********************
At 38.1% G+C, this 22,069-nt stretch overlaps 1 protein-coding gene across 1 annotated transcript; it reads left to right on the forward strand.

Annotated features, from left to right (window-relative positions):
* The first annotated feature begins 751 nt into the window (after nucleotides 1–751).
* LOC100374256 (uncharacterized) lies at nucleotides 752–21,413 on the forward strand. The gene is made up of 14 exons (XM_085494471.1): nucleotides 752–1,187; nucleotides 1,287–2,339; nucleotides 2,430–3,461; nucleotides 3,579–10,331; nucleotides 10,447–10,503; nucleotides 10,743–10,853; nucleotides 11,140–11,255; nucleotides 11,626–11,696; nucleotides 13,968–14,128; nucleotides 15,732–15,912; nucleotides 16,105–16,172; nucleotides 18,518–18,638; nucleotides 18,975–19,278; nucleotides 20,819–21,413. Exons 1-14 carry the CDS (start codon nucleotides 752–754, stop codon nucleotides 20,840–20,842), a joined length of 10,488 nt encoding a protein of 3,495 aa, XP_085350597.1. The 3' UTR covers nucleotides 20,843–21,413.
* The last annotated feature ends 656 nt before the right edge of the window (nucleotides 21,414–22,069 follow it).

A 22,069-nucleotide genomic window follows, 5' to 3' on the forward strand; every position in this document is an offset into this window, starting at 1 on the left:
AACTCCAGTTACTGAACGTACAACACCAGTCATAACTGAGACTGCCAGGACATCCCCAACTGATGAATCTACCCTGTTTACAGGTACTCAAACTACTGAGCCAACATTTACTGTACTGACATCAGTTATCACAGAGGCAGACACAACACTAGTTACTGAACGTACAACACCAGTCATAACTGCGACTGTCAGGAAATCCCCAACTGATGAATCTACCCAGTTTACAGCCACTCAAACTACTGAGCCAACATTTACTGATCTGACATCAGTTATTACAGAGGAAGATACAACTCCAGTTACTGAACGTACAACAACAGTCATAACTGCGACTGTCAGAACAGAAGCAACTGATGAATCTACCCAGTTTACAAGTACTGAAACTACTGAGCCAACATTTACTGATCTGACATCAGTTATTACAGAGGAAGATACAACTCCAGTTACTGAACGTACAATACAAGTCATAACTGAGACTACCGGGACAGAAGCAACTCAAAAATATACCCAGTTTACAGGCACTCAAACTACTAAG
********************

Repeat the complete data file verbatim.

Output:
At 38.1% G+C, this 22,069-nt stretch overlaps 1 protein-coding gene across 1 annotated transcript; it reads left to right on the forward strand.

Annotated features, from left to right (window-relative positions):
* The first annotated feature begins 751 nt into the window (after nucleotides 1–751).
* LOC100374256 (uncharacterized) lies at nucleotides 752–21,413 on the forward strand. The gene is made up of 14 exons (XM_085494471.1): nucleotides 752–1,187; nucleotides 1,287–2,339; nucleotides 2,430–3,461; nucleotides 3,579–10,331; nucleotides 10,447–10,503; nucleotides 10,743–10,853; nucleotides 11,140–11,255; nucleotides 11,626–11,696; nucleotides 13,968–14,128; nucleotides 15,732–15,912; nucleotides 16,105–16,172; nucleotides 18,518–18,638; nucleotides 18,975–19,278; nucleotides 20,819–21,413. Exons 1-14 carry the CDS (start codon nucleotides 752–754, stop codon nucleotides 20,840–20,842), a joined length of 10,488 nt encoding a protein of 3,495 aa, XP_085350597.1. The 3' UTR covers nucleotides 20,843–21,413.
* The last annotated feature ends 656 nt before the right edge of the window (nucleotides 21,414–22,069 follow it).

A 22,069-nucleotide genomic window follows, 5' to 3' on the forward strand; every position in this document is an offset into this window, starting at 1 on the left:
AACTCCAGTTACTGAACGTACAACACCAGTCATAACTGAGACTGCCAGGACATCCCCAACTGATGAATCTACCCTGTTTACAGGTACTCAAACTACTGAGCCAACATTTACTGTACTGACATCAGTTATCACAGAGGCAGACACAACACTAGTTACTGAACGTACAACACCAGTCATAACTGCGACTGTCAGGAAATCCCCAACTGATGAATCTACCCAGTTTACAGCCACTCAAACTACTGAGCCAACATTTACTGATCTGACATCAGTTATTACAGAGGAAGATACAACTCCAGTTACTGAACGTACAACAACAGTCATAACTGCGACTGTCAGAACAGAAGCAACTGATGAATCTACCCAGTTTACAAGTACTGAAACTACTGAGCCAACATTTACTGATCTGACATCAGTTATTACAGAGGAAGATACAACTCCAGTTACTGAACGTACAATACAAGTCATAACTGAGACTACCGGGACAGAAGCAACTCAAAAATATACCCAGTTTACAGGCACTCAAACTACTAAG